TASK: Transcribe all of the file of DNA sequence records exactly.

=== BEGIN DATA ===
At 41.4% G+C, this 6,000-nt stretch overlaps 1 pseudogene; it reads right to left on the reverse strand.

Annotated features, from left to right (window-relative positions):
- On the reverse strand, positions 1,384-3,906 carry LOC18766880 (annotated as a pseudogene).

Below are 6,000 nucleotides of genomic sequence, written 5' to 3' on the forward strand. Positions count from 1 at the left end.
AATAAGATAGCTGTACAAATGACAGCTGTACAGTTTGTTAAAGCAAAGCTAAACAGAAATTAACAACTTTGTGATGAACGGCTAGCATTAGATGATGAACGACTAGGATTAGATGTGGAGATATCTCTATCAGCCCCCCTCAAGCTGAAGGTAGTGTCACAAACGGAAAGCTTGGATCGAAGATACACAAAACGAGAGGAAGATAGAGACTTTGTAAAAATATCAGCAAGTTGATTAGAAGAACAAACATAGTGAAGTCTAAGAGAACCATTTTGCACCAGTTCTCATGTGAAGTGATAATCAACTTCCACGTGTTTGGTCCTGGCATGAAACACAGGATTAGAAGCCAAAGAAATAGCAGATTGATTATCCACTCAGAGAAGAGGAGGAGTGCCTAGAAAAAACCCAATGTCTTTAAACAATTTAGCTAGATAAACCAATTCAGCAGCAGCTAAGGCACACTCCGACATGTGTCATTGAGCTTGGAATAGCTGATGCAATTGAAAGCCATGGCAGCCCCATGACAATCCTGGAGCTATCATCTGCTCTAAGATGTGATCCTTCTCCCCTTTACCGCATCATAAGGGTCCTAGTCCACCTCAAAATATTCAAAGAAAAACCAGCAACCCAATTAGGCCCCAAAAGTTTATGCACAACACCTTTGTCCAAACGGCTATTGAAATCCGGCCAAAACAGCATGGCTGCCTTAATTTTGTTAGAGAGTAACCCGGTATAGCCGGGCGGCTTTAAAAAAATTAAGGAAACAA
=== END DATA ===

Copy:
At 41.4% G+C, this 6,000-nt stretch overlaps 1 pseudogene; it reads right to left on the reverse strand.

Annotated features, from left to right (window-relative positions):
- On the reverse strand, positions 1,384-3,906 carry LOC18766880 (annotated as a pseudogene).

Below are 6,000 nucleotides of genomic sequence, written 5' to 3' on the forward strand. Positions count from 1 at the left end.
AATAAGATAGCTGTACAAATGACAGCTGTACAGTTTGTTAAAGCAAAGCTAAACAGAAATTAACAACTTTGTGATGAACGGCTAGCATTAGATGATGAACGACTAGGATTAGATGTGGAGATATCTCTATCAGCCCCCCTCAAGCTGAAGGTAGTGTCACAAACGGAAAGCTTGGATCGAAGATACACAAAACGAGAGGAAGATAGAGACTTTGTAAAAATATCAGCAAGTTGATTAGAAGAACAAACATAGTGAAGTCTAAGAGAACCATTTTGCACCAGTTCTCATGTGAAGTGATAATCAACTTCCACGTGTTTGGTCCTGGCATGAAACACAGGATTAGAAGCCAAAGAAATAGCAGATTGATTATCCACTCAGAGAAGAGGAGGAGTGCCTAGAAAAAACCCAATGTCTTTAAACAATTTAGCTAGATAAACCAATTCAGCAGCAGCTAAGGCACACTCCGACATGTGTCATTGAGCTTGGAATAGCTGATGCAATTGAAAGCCATGGCAGCCCCATGACAATCCTGGAGCTATCATCTGCTCTAAGATGTGATCCTTCTCCCCTTTACCGCATCATAAGGGTCCTAGTCCACCTCAAAATATTCAAAGAAAAACCAGCAACCCAATTAGGCCCCAAAAGTTTATGCACAACACCTTTGTCCAAACGGCTATTGAAATCCGGCCAAAACAGCATGGCTGCCTTAATTTTGTTAGAGAGTAACCCGGTATAGCCGGGCGGCTTTAAAAAAATTAAGGAAACAA